But what Jesus has said here to Matthew, and to us is don’t just do because it is good, don’t live for “I’ve done my good deed today” give yourself to something more. Matthew here became a follower of Jesus, through this he didn’t weigh up what good deeds he could do, a life with Jesus made it as natural as breathing. He had purpose, meaning and understanding for who he was, why he was here and what was his mission.
God called Matthew out specifically to speak on behalf of Jesus to the Jews after the resurrection because news of Jesus, which was already well known beyond Israel began to spread like a wildfire. We know Jesus had appeared to over 500 people post-resurrection which was bound to stir up many to travel far and wide to preach about what they had seen. But many did not always know how to share his message. Jews all over the known world were hearing about this Jesus claimed Messiah and it was Matthew, inspired by God penned his gospel to speak to the hearts and minds of the Jewish people and provide a key biography for all Jewish people. They had a choice to make, a new life in God’s vision through Jesus, or a refusal and stay with the way of the pharisee. Even though Matthew wrote to the Jews, it’s immensely important we understand that message because for many of us it will help to contextualise that big collective of books we call the Old Testament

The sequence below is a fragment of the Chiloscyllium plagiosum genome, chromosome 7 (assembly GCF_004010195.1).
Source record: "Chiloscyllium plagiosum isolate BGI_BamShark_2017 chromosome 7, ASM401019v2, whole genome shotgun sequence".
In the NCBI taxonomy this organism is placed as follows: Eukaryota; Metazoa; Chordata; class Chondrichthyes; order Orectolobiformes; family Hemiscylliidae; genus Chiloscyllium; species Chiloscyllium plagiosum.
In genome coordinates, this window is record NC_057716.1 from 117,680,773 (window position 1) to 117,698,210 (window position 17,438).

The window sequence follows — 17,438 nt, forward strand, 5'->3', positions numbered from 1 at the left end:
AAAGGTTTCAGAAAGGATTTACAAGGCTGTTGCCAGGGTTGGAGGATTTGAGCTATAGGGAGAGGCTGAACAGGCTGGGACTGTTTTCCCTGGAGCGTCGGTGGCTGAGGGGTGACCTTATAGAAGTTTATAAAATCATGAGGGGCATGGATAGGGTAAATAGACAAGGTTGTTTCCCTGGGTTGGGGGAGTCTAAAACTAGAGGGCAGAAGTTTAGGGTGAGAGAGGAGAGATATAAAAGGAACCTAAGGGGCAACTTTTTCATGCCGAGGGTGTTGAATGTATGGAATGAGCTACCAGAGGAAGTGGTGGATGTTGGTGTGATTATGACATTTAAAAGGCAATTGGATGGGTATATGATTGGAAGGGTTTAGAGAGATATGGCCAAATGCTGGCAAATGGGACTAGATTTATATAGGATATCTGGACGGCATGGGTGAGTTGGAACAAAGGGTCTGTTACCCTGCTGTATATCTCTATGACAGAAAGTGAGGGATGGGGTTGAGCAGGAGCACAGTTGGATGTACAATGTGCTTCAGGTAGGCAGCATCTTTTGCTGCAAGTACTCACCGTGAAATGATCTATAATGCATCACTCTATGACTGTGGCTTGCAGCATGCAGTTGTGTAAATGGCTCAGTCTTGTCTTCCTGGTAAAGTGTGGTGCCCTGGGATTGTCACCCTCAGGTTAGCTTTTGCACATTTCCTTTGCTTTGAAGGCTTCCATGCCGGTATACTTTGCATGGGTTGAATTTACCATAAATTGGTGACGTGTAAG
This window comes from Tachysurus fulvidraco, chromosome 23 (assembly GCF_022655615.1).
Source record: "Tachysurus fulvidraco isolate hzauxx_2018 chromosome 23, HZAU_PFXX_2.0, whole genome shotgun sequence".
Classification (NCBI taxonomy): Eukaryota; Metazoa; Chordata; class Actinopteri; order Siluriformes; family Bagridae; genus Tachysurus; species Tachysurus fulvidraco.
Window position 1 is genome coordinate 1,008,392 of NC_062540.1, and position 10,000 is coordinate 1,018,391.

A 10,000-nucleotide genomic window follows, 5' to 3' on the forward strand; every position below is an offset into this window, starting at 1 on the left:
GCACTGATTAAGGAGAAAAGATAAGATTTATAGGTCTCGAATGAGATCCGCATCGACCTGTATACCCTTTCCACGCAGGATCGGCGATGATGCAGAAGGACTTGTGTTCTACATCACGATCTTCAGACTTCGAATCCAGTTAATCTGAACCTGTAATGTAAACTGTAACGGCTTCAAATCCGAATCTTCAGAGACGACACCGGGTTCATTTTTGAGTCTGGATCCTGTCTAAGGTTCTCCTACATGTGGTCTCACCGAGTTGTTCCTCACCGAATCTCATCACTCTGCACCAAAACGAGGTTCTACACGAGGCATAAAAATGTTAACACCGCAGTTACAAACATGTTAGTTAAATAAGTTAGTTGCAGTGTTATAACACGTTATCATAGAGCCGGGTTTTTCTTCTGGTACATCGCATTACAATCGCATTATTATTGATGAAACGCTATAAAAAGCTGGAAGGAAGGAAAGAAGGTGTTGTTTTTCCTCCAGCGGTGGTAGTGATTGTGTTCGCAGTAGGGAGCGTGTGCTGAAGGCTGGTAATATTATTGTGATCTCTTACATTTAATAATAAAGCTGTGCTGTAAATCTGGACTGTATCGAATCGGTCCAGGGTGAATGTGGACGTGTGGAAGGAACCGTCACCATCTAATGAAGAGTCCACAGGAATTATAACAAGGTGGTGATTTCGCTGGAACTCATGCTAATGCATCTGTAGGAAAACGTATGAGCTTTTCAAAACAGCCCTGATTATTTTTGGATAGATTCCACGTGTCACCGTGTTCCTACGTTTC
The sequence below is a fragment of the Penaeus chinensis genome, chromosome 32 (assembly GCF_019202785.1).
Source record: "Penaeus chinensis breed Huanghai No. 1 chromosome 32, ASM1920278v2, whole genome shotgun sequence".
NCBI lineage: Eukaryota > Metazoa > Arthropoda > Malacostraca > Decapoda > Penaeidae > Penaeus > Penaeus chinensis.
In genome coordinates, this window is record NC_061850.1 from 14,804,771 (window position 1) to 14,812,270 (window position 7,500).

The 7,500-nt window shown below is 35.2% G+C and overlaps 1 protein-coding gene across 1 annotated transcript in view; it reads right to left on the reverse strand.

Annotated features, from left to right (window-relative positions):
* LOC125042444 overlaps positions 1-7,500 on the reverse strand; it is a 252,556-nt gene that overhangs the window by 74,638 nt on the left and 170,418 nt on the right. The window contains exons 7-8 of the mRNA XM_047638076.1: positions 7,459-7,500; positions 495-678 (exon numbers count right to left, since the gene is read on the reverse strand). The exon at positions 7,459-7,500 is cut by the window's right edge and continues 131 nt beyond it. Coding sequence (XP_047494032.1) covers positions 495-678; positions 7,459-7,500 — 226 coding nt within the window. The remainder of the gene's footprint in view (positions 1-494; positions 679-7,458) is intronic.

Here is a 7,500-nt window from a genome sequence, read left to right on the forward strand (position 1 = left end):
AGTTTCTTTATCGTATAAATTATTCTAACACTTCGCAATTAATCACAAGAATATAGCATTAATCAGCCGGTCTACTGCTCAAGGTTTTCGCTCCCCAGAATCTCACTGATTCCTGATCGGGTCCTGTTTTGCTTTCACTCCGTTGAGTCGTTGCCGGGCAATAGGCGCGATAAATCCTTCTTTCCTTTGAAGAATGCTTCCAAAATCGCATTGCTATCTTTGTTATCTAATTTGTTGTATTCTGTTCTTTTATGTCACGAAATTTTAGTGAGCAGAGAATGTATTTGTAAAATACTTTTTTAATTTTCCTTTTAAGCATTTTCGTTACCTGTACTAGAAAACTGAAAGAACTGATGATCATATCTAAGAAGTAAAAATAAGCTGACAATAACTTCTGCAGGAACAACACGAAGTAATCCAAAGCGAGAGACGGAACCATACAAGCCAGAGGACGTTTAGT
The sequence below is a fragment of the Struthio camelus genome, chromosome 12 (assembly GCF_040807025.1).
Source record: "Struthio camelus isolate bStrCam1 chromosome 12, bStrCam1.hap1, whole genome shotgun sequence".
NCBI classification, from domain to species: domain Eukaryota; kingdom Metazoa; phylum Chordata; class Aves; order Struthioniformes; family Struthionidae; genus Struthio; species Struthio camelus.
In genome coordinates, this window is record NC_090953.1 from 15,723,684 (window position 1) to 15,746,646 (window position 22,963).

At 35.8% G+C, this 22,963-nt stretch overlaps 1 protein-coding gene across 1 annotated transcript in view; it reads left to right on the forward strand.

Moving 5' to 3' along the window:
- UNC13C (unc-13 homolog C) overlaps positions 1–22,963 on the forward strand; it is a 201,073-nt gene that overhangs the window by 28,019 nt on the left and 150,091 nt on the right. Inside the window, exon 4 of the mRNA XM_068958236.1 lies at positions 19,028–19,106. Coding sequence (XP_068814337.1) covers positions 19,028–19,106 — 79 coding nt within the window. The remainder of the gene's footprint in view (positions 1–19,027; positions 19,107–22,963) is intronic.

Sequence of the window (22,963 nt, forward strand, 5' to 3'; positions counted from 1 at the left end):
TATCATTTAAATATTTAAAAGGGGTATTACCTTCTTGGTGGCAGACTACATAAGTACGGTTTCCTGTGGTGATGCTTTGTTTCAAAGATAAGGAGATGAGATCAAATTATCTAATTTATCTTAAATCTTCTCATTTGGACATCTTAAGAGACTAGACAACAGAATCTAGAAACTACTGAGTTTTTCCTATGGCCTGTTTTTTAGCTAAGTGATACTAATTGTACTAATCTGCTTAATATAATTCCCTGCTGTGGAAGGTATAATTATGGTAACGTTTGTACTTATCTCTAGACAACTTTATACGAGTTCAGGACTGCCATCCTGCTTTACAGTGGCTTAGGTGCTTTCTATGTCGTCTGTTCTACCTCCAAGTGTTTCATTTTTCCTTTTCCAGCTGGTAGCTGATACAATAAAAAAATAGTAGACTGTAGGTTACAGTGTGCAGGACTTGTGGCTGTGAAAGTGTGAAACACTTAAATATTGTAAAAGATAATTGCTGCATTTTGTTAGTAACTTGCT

We see here in today’s passages we have two genealogies, one written by Luke, whose audience was the gentile, the non-believer, and one by Matthew. These passages start us off with the difference between these two authors and their audiences. Through this we will also understand a range of questions you might have, not know you have, could develop as you read.Enjoy!
The Ancestors of Jesus the Messiah (Matthew 1:1–17)
1 This is a record of the ancestors of Jesus the Messiah, a descendant of David and of Abraham:
2 Abraham was the father of Isaac.
Isaac was the father of Jacob.
Jacob was the father of Judah and his brothers.
3 Judah was the father of Perez and Zerah (whose mother was Tamar).
Perez was the father of Hezron.
Hezron was the father of Ram.
4 Ram was the father of Amminadab.
Amminadab was the father of Nahshon.
Nahshon was the father of Salmon.
5 Salmon was the father of Boaz (whose mother was Rahab).
Boaz was the father of Obed (whose mother was Ruth).